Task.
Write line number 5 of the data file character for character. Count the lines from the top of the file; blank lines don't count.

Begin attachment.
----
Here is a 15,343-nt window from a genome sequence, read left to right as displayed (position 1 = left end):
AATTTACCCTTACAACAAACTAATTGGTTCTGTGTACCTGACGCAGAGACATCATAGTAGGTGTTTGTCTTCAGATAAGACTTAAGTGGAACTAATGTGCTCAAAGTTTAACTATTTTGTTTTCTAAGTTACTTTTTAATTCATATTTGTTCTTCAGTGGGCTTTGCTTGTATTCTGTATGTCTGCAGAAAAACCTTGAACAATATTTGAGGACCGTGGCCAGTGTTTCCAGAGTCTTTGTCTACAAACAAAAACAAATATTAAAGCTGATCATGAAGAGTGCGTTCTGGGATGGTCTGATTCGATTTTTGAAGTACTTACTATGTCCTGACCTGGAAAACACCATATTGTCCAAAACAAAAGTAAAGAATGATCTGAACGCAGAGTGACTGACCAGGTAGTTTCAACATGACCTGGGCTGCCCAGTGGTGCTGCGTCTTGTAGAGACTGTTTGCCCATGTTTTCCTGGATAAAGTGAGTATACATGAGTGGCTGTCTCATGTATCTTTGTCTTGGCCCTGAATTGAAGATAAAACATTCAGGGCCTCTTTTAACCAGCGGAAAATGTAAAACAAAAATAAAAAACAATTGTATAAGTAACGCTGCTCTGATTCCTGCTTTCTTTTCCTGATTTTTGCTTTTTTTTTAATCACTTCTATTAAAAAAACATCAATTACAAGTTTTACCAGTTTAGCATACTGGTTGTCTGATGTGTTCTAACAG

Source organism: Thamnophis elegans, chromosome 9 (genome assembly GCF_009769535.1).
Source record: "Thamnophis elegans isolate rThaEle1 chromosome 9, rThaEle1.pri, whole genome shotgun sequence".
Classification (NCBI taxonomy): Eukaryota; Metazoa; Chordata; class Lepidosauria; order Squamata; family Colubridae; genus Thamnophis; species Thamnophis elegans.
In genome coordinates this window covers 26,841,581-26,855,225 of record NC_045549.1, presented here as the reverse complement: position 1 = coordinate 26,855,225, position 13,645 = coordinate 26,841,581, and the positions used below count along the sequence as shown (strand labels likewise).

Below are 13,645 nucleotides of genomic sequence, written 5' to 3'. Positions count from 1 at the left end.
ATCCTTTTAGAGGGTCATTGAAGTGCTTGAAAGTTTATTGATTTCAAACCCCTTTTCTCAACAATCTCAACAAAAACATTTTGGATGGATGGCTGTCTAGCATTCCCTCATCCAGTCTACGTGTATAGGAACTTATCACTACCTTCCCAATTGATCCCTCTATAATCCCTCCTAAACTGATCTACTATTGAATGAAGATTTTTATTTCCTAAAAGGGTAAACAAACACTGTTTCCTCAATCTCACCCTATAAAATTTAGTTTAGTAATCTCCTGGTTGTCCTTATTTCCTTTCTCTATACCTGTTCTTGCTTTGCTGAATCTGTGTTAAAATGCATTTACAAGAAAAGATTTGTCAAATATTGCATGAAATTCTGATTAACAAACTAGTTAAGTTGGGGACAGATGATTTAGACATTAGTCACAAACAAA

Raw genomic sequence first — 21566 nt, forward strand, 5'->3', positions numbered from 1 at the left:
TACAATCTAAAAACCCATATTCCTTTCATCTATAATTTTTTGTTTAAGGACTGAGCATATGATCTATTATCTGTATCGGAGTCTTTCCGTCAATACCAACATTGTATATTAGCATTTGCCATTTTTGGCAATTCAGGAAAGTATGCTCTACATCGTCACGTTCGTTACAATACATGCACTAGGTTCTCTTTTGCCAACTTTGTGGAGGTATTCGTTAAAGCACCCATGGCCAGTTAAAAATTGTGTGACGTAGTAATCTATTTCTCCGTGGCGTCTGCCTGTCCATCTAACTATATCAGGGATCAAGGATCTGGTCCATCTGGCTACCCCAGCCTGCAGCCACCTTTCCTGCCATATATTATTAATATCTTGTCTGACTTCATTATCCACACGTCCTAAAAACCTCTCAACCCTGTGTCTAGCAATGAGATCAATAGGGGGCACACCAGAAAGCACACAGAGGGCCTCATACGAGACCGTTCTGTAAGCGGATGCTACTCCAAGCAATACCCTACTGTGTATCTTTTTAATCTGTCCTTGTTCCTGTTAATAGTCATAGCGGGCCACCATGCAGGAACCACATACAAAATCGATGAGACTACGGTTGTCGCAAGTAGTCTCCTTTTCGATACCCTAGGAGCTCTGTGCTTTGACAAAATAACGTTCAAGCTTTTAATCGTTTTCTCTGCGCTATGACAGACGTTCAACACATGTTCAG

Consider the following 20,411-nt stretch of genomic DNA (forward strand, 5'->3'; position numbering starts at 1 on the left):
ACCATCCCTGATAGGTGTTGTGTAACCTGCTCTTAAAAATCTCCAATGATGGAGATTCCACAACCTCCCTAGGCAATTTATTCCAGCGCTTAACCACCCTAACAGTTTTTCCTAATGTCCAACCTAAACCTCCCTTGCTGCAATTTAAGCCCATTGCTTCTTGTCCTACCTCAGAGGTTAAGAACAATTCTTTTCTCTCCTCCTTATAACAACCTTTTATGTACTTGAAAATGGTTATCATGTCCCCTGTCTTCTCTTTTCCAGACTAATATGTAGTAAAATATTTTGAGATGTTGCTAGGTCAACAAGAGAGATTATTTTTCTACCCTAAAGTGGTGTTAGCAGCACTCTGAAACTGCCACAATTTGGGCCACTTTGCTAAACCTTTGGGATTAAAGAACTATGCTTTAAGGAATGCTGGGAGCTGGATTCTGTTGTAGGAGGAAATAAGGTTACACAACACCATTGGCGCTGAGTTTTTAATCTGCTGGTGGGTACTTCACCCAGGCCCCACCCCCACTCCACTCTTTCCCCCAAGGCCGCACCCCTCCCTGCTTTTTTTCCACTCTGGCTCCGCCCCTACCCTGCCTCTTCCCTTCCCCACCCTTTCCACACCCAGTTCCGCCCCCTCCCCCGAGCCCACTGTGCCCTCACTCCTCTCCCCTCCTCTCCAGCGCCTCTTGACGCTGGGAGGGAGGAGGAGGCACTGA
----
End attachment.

Classification (NCBI taxonomy): Eukaryota; Metazoa; Chordata; class Lepidosauria; order Squamata; family Colubridae; genus Thamnophis; species Thamnophis elegans.